The thecal sac or dural sac is the membranous sheath of dura mater that surrounds the spinal cord and the cauda equina. The thecal sac contains the cerebrospinal fluid in which the spinal cord 'floats'.
The dural sac and closely adherent arachnoid mater on its inner surface, are a barrier to drug migration into and out of the cerebrospinal fluid during epidural anesthesia. The termination of the sac well below the conus medullaris (classically found at L1 in the adult) also provides a degree of safety when performing spinal anesthesia, offering multiple spinal levels for intrathecal drug administration with low risk for direct spinal cord trauma.
Age-related anatomic variations exist in the location of the caudal termination of the dural sac that can affect neuraxial anesthesia. During early development in utero, the spinal cord exists throughout the entire spinal canal. Differential growth of the vertebrae compared to the nerves and cord account for a relative ascension of the cord within the canal over time. By birth the sac ends at S3 or S4, with the conus medullaris terminating at the L3 or L4 level. It is not until approximately 1 year of age that anatomic relationships resemble that of the adult. It is thus possible to enter the dural sac during caudal anesthesia in very young infants. If spinal anesthesia is used in this population, a low approach to entering the dural sac is warranted to avoid the cord.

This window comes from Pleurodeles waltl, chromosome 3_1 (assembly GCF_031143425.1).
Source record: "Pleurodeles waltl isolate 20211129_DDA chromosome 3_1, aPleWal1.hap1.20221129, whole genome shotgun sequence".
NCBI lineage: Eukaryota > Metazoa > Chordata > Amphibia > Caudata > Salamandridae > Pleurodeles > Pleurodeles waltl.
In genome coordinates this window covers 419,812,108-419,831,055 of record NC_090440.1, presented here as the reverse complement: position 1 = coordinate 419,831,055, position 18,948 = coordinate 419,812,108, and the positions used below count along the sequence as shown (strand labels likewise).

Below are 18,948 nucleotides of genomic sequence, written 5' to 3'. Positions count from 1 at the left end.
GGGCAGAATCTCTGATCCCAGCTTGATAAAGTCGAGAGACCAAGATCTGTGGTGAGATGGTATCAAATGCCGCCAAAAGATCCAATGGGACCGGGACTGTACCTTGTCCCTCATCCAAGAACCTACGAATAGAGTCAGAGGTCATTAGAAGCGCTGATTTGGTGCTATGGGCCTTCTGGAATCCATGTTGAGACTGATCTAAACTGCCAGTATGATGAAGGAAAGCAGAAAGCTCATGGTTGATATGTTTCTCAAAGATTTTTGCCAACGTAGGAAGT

They conducted a clinical study based on magnetic resonance imaging (MRI).
The study included 30 patients with Tarlov cyst and 30 healthy volunteers as the control. The L4, L5 cross-section areas, the L4, L5 anteroposterior diameters, and the terminal length of the thecal sac were measured from the lumbosacral spine MRI. Results The L4, L5 cross-section areas and the L4, L5 anteroposterior diameters are larger for the Tarlov cyst patients than the controls, but the terminal length of the thecal sac is shorter.
The Tarlov cyst is correlated with a short broad end of the thecal sac. Possibly, this anatomical variant is a causative factor of Tarlov cyst 1).
The majority of dural pathologies involving nerve root sleeves remain asymptomatic, while those of the dural sac commonly lead to pain and neurological symptoms. Saccular dural diverticula (type I) and dissections between dural layers (type II) pathologies were treated with good long-term results occluding their dural defects, while dural ectasias (type III) were managed conservatively 2).